P21
Collective creativity in everyday life: civil activity between hegemonic structures and flows of ideas

Convenors:
Tiina-Riitta Lappi (Migration Institute of Finland)
Pilvi Hämeenaho (University of Jyväskylä)
Location:
Jakobi 2, 106
Start time:
3 July, 2013 at 10:30
Session slots:
2

Short abstract:

By focusing on collective creativity and civil activity,our aim is to discuss how joining together individuals' common interests and collectively acting upon them in the context of everyday life transforms cultural practices and social landscapes.

Long abstract:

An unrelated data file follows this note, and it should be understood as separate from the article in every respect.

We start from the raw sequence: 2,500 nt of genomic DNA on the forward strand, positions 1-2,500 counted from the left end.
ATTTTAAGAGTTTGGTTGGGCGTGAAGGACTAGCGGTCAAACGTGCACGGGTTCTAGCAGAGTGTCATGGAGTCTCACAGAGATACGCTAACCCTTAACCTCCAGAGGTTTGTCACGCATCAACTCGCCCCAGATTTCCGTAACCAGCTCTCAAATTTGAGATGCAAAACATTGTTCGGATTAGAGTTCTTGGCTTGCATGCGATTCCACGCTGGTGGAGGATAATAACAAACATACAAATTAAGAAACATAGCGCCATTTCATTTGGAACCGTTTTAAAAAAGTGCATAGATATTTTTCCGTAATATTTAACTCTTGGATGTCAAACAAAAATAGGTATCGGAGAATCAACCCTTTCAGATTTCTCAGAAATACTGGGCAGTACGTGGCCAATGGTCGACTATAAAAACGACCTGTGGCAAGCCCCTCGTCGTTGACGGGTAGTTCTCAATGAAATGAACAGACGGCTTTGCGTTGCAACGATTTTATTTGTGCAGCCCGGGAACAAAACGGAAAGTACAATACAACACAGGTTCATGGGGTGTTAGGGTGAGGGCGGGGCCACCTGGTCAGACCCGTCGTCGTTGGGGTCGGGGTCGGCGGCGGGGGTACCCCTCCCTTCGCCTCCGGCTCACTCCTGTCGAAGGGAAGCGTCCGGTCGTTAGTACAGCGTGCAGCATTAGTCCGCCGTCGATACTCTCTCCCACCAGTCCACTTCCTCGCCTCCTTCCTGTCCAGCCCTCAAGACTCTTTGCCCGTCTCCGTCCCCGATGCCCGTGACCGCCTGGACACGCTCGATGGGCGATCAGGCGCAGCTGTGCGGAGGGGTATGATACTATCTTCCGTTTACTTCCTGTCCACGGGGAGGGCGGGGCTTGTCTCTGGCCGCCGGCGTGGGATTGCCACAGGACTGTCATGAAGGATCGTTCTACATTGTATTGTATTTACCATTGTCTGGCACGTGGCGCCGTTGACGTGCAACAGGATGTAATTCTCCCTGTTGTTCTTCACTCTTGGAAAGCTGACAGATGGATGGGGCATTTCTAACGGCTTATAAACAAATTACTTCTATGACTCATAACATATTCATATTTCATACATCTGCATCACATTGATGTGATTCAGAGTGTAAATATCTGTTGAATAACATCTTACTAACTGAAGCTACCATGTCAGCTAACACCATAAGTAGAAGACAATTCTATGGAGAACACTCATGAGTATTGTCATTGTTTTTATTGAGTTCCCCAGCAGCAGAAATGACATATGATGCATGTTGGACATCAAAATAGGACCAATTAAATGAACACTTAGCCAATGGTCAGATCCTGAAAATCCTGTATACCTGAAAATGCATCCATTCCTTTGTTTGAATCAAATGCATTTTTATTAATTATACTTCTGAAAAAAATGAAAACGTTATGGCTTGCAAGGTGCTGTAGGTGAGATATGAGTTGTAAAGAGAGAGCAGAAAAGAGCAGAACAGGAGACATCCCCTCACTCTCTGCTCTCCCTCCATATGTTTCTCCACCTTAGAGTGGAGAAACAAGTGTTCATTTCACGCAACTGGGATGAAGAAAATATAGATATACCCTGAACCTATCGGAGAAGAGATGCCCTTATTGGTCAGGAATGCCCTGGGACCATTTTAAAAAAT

Everyday lives are shaped by various hegemonic social, economic, political and administrative structures. In between these institutional agents civil society functions according to its own values. Individuals have various kinds of needs and desires not fulfilled or met by the official support systems or civil society organizations. This is where collective creativity takes place. Together individuals create practices based on personal everyday life experiences shared with others having similar values and ideas about finding solutions for certain critical issues. Unlike the relatively stable official system of a society, informal practices are flexible and loosely organized. Collective creativity may focus on issues such as child care, sharing a common car, organizing activities in the neighborhood or buying food supplies from local farmers, to mention a few. Joining together of individuals' common interests and acting upon them creates new collective formations and social landscapes. By focusing on grass roots level of collective creativity and its implications on people's everyday lives we aim at more culturally and socially oriented perspective towards civil activity and its' current practices. What happens in the 'shadows' / 'gaps' of the hegemonic systems? Who are the 'agents' involved in varying activities? What motivates people to create novel social and cultural practices? What kinds of cultural issues are at stake when putting new practices into use? What is the relation of such activities with the wider society? We welcome papers dealing with these or any other related aspects of collective creativity in everyday life.